The Macro of Microbiomes
Like everybody else, I’ve got it in my head to live forever. And just like everybody else, there’s no way I’m gonna. But that doesn’t mean I’m not gonna to try. And it starts with taking care of myself now so when my bones start to creak in a few dozen years, they’ll creak a whole lot less.
I think it’s good advice no matter where you are on life’s journey. Except that conventional health wisdom changes faster than dresses during a pre-night-out fashion crisis. One day, fats are the enemy. The next, carbs. Or not. Who knows?
Not me. But I do feel like I know at least this much: whatever we find out about living longer in the next bunch of years, I think our microbiomes are going to be a big piece of that puzzle.
Everybody has a microbiome. It’s what they call all the (usually) friendly bacteria that live inside us, mostly in our digestive tract, where they help us digest food. But that’s not all those gut bugs are doing. Apparently, they’re a key part of our immune systems and may even help prevent some seriously ugly diseases.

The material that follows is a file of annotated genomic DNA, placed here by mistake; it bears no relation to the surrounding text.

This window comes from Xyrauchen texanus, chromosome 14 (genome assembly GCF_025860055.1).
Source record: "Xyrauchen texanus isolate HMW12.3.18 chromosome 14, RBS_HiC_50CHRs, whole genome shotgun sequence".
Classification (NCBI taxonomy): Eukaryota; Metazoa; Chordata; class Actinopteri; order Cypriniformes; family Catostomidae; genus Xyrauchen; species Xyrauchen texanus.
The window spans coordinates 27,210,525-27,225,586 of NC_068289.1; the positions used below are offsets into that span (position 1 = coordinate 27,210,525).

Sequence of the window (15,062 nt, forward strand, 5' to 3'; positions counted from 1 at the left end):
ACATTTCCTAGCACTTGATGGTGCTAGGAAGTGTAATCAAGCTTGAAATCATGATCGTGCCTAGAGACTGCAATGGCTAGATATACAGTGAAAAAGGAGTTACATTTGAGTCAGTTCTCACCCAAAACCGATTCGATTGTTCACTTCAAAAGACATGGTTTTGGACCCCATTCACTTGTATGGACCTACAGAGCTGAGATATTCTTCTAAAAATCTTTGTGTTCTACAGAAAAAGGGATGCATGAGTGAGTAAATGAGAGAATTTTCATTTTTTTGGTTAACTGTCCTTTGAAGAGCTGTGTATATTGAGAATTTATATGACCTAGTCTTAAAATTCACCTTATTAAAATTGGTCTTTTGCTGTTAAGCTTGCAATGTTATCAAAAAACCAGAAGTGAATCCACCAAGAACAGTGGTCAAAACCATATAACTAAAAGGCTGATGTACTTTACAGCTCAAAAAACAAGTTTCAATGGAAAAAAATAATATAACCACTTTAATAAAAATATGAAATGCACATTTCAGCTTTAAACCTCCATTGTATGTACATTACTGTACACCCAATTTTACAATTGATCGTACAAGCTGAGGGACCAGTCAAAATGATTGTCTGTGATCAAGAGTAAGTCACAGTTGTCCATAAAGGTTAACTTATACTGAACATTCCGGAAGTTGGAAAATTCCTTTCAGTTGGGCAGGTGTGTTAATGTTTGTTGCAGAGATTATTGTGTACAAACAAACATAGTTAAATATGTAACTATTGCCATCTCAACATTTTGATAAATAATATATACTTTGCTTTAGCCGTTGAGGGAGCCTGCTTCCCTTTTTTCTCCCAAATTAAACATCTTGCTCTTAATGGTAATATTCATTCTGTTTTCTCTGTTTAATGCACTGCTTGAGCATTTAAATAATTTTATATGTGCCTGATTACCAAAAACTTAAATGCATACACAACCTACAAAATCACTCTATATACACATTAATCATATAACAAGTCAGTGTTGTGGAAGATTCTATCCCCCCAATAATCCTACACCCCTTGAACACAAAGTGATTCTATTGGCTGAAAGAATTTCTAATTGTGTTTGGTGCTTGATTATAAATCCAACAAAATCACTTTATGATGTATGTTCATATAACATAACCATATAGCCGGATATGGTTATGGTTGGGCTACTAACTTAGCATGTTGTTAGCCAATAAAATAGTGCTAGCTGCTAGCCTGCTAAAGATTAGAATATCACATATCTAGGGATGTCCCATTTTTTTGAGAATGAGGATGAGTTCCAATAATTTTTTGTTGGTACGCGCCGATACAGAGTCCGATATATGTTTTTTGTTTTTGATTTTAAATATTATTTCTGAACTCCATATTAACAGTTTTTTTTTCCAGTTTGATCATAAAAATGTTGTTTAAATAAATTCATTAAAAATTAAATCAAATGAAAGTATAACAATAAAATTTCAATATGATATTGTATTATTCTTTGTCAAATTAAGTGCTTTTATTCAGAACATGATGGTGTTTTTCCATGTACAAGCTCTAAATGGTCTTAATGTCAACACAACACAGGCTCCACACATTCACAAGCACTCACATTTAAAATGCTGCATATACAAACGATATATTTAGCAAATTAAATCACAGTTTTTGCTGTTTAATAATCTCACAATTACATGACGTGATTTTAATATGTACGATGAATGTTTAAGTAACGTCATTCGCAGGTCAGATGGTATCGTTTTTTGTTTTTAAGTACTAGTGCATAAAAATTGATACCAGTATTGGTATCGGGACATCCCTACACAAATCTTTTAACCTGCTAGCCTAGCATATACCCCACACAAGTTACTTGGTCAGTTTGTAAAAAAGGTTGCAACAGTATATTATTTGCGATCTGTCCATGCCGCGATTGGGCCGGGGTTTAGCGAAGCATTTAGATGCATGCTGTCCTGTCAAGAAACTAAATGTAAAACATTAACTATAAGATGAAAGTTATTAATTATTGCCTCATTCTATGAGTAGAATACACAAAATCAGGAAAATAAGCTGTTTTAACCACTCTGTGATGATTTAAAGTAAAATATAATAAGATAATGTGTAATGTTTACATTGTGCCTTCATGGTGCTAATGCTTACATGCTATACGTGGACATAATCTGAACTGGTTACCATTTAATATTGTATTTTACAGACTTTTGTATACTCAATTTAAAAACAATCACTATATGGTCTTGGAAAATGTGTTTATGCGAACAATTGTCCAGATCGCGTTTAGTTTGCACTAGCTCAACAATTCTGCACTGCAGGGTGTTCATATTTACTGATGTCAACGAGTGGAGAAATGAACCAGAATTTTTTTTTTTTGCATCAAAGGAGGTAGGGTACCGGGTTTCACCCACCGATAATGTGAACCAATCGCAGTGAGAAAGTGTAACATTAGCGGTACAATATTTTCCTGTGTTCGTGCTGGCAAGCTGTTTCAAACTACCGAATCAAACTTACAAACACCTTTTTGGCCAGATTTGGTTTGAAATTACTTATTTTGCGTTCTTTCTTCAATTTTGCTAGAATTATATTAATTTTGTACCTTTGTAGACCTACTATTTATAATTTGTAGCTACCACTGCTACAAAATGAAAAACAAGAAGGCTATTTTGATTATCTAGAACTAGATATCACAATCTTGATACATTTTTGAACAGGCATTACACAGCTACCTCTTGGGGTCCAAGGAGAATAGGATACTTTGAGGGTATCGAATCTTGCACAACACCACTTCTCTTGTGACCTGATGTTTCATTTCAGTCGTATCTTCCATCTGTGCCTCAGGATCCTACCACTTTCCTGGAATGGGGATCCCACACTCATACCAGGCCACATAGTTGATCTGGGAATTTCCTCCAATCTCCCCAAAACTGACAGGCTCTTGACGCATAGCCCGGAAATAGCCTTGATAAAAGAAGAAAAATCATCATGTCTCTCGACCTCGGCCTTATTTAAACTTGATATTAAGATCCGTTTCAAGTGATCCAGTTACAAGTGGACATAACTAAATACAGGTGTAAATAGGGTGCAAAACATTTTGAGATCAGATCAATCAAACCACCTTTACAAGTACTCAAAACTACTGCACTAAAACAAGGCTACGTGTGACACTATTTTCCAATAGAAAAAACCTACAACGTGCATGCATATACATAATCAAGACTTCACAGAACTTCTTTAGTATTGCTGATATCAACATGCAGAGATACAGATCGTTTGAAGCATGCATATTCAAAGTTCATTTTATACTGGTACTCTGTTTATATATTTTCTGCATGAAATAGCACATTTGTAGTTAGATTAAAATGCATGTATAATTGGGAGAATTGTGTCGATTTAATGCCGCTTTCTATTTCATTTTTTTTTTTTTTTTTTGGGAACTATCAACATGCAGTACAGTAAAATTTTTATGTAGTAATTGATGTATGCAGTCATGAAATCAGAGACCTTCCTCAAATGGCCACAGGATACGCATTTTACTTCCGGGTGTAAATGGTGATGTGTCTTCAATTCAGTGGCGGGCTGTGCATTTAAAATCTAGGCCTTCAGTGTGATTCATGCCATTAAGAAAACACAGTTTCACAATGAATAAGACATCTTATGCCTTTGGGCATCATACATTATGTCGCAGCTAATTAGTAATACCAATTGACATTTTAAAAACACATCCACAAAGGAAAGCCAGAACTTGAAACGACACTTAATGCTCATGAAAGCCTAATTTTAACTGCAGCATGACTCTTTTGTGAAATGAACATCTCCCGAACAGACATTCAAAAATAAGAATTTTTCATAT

I just read about how one kind of microbiome bacteria actually helped mice avoid certain kinds of cancer and live four times longer. I know—crazy, right? But science is science, and this science says our microbiome probably plays a major-league role in reducing inflammation, which is a huge trigger for cancer not to mention a whole lot of other bodily bummers. (I’m looking at you, Alzheimer’s…)
You have to kind of pull at all the threads here to see the connections, but our bacteria help zap inflammation and inflammation can lead to cancer, etc. so whatever we can do to beef up our microbiome helps prevent disease. Probably in the future, we’ll all be going to bacteria clinics. But for now “health care” to me means eating probiotic foods like yogurt, kefir, sauerkraut, kimchi, miso, and the rest. It’s a daily homemade yogurt smoothie from now ‘til forever. Give me 80 years and I’ll let you know how it works out.